The first day of testing was spent calibrating how the drogue would react to the X-47B’s bow wave. The team programmed the aircraft to approach the basket from a certain position, but found that the bow wave moved the basket up and to the right far enough that the X-47B could not chase it. So they offset the approach up and to the right by one foot, and achieved a successful plug on their last attempt of day one.

“The next day we went back and we nailed it because we’d figured out where the plane should be positioned to make the basket predictable and it was pretty much automatic,” McLean said. Before the optical system takes over for the fine movements of the basket, the plane is flying by GPS at a relative position to the tanker, so we had to figure out how high up and down the plane should start that approach to reduce the bow wave’s effect.”

McLean contrasted the refueling of an X-47B with that of an F/A-18, which has its probe far back enough on the nose that pilots are able to easily anticipate the plane pushing the basket up. “It’s a very predictable movement. We basically know where the basket is going to move,” he added.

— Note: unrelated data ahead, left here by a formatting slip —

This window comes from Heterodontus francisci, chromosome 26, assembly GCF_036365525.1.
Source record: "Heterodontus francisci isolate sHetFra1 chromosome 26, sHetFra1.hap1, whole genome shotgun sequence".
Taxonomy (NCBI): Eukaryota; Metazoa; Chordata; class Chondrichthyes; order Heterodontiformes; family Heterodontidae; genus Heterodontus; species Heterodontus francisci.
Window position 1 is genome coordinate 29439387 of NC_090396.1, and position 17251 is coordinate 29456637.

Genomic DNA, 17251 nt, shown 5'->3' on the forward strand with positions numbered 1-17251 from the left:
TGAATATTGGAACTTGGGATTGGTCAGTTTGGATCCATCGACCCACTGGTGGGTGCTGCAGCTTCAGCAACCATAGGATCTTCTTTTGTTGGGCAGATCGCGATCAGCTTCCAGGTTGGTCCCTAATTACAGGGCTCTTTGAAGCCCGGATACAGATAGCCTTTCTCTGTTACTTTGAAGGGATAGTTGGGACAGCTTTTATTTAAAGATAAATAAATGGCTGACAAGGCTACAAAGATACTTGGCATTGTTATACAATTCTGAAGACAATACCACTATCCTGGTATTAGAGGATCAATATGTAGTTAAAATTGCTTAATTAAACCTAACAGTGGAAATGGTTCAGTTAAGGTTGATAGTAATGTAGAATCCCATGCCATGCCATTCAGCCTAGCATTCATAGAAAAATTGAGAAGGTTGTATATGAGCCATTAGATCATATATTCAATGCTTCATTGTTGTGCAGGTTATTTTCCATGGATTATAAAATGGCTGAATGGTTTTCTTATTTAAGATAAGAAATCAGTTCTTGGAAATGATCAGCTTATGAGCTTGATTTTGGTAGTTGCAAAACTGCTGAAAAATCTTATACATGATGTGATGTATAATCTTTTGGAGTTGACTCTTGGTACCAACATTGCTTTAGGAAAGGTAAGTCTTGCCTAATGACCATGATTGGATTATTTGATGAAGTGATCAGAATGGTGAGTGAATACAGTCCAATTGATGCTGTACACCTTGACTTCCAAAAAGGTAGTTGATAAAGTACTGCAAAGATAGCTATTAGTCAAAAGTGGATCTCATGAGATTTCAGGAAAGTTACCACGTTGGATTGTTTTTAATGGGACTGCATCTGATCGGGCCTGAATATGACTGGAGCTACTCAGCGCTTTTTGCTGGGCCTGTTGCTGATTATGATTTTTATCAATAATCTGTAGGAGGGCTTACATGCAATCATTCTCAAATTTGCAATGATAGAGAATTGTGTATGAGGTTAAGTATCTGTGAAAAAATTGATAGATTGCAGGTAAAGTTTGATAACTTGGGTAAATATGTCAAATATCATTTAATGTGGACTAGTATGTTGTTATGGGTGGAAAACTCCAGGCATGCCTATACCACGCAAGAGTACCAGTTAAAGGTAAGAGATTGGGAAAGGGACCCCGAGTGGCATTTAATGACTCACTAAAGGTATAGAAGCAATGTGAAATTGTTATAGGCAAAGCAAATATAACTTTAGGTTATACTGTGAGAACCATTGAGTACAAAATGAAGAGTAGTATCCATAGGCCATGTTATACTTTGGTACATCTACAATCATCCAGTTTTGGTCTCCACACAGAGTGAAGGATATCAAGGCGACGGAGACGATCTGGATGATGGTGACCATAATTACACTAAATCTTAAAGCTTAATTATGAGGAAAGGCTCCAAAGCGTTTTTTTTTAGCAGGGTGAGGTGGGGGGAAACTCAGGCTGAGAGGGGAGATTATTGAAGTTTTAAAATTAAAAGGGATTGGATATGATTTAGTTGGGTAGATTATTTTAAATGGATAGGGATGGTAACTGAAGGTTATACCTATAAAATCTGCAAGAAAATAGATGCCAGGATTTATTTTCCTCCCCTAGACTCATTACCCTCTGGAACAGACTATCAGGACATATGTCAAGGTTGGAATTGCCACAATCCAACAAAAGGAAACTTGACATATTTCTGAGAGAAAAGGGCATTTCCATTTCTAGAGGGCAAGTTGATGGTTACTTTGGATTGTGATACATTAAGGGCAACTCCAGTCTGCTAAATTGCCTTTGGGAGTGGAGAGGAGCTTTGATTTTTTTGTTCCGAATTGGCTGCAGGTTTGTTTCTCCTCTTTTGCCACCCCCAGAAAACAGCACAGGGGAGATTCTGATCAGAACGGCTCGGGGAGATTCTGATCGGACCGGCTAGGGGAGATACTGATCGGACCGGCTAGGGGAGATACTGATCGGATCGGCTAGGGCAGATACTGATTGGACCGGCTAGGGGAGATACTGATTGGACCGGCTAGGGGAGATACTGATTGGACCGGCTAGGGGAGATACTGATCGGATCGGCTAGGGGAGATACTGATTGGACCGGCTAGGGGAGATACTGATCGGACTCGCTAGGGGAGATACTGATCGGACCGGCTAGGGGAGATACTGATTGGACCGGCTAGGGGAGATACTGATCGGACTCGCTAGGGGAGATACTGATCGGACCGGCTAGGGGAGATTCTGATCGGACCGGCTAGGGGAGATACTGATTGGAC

Turbulence remains mid-air refueling challenge

McLean said the team had three objectives during testing: three successful plugs, to stay connected for five minutes, and ultimately transfer 3,000 pounds of fuel. It accomplished the first two goals during the second day, and wrapped up the third in short order on day three.

“It didn’t last very long,” McLean said of the third day of testing. “Pretty straightforward. It was quick because it was successful right away.” “Pretty straightforward” only applies when the refueling is conducted amid clear skies and the That’s the challenge for manned refueling too, is the motion of the basket.basket is affected by minimal turbulence.